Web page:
Forecasters are watching a patch of stormy weather off Florida's east coast that they believe has an 80 percent chance of becoming a tropical depression over the next five days.
The low pressure system was about 230 miles east of St. Augustine on Sunday afternoon. The system was producing disorganized showers and thunderstorms and moving slowly south. Dry air to the north of the disturbance is expected to stunt development over the next day or so, but conditions more conducive to formation are expected later this week, according to the National Hurricane Center.
The hurricane center said an Air Force Reserve Hurricane Hunter may investigate the system today.
Though the disturbance is expected to meander off the Florida coast, forecast models have it eventually heading north.
The system contributed to the hot weather blanketing the Tampa Bay area this weekend by directing dry northern winds this way. In addition, a high-pressure system to the southwest blocked ocean breezes from cooling the area and pushed dry air down from the atmosphere.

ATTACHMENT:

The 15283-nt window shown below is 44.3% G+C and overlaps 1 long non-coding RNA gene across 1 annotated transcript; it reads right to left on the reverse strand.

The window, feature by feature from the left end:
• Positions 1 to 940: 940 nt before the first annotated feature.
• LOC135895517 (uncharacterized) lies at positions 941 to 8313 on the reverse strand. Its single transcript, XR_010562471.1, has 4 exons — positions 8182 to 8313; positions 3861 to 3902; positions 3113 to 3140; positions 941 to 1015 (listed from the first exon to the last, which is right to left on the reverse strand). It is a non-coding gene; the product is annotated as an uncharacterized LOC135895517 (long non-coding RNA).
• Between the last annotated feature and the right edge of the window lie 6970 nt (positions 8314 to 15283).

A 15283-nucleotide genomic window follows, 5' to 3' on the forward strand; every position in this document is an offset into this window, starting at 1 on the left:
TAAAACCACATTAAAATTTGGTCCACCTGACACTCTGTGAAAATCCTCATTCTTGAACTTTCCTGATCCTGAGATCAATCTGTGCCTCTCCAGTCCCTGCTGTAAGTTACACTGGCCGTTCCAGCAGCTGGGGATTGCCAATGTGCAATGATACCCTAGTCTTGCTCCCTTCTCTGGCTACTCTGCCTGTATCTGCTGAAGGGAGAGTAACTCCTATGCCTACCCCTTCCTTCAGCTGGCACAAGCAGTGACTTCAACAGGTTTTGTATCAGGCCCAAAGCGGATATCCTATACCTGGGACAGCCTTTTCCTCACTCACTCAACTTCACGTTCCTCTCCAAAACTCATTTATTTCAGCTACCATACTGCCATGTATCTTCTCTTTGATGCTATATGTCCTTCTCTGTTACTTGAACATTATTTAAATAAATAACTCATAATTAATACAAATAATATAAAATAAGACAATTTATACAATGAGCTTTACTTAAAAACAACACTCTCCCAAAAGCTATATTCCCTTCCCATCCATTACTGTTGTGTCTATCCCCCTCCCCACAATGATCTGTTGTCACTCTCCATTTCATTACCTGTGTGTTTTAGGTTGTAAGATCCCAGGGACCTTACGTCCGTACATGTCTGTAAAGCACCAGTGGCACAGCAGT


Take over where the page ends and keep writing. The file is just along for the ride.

"Normally by afternoon we would have clouds covering us and a possible storm," said meteorologist Paul Close of the National Weather Service in Ruskin.
Depending on where the system off St. Augustine goes, we could feel this warmer, dryer air for at least a couple more days, Close said.
In Tampa the high reached 96 on Sunday, just one degree below the record. The average high is 90.
Bay News 9 reported that high temperatures will stretch into the low to mid-90s today and Tuesday, with rain chances around 30 percent.
Rain chances will increase to about 50 percent later in the week.